SOUTHERN Queensland grower Ted Shooter is one of the first in the world to trial ground-breaking new grain sorghum herbicide tolerance technology ‘igrowth’.
Mr Shooter tested the new Pacific Seeds imidazolinone-tolerant grain sorghum line featuring its proprietary igrowth trait on his Victoria Hill farm prior to its debut at a series of field days across the summer cropping region in February.
The first igrowth hybrid, Sentinel IG, featured in his program and will be commercially available this season.
Mr Shooter farms 670 hectares across six blocks under the Bellevue banner with his parents Ray and Olive, wife Kerri and children Kate, Harry and Bridie.
He planted 7ha of Sentinel IG alongside his 103ha commercial crop of MR-Buster.
“The total 110ha of sorghum yielded about five tonnes/ha at harvest in early March, with the new hybrid slightly out yielding MR-Buster,” he said.
“Harvest was extremely busy for us, so we didn’t get a chance to conduct a rigorous yield data test, but we did get an idea of what it is capable of.
“I harvested the Buster and placed a mark on the header bin. Then we harvested the strip of Sentinel and the grain in the header bin was above that mark.”
The crop was planted in the first week of November and received good rainfall throughout the growing season, with 75 millimetres in October, 72mm in November, 92mm in December, 39mm in January and 8mm in February.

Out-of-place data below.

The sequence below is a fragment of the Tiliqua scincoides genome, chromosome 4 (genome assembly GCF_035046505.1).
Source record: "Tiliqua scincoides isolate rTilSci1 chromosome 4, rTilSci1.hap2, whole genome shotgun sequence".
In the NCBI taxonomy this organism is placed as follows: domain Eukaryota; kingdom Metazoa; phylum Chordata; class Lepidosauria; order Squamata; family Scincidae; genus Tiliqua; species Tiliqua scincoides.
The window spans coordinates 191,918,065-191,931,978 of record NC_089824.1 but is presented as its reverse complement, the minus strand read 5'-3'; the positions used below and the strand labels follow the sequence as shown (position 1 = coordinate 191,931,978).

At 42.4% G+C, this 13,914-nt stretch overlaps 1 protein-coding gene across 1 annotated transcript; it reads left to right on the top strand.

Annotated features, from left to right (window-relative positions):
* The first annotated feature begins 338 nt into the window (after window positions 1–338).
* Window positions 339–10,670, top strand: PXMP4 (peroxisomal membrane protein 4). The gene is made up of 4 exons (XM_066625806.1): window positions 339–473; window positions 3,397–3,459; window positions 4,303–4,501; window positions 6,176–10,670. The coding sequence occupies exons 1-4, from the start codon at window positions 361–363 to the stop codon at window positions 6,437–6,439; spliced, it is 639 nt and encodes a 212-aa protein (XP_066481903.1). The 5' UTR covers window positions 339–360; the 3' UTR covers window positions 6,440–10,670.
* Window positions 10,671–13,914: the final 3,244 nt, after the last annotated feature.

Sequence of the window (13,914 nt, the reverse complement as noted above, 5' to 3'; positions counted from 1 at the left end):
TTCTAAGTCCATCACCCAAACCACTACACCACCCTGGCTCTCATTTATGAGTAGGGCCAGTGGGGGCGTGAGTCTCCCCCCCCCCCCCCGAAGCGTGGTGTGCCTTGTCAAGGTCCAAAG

Mr Shooter, who grows sorghum and mungbeans in summer and wheat, barley and chickpeas in winter, said some of the biggest developments in cropping for them had been no till and spraying out sorghum.
“The moisture conservation that no till offers is priceless and the ability to spray out sorghum with Roundup was huge for us,” he said.
“Sorghum used to be a season-long hungry crop but killing the plant prevents it from using valuable nutrients and soil moisture.
“When it’s physiologically mature and reaches that black point stage, there’s no benefit of the plant still being alive, so spraying out is ideal.”
Mr Shooter said igrowth technology was going to be a boon for his flat country since floods created big issues, particularly the spread of Johnson grass.
“Sentinel will give us the opportunity to use group B herbicides in-crop to assist in our integrated weed control on the family farm,” he said.
“Depending on what the weather is doing this season, we’ll put in a few more bags and go from there.”
Source: Pacific Seeds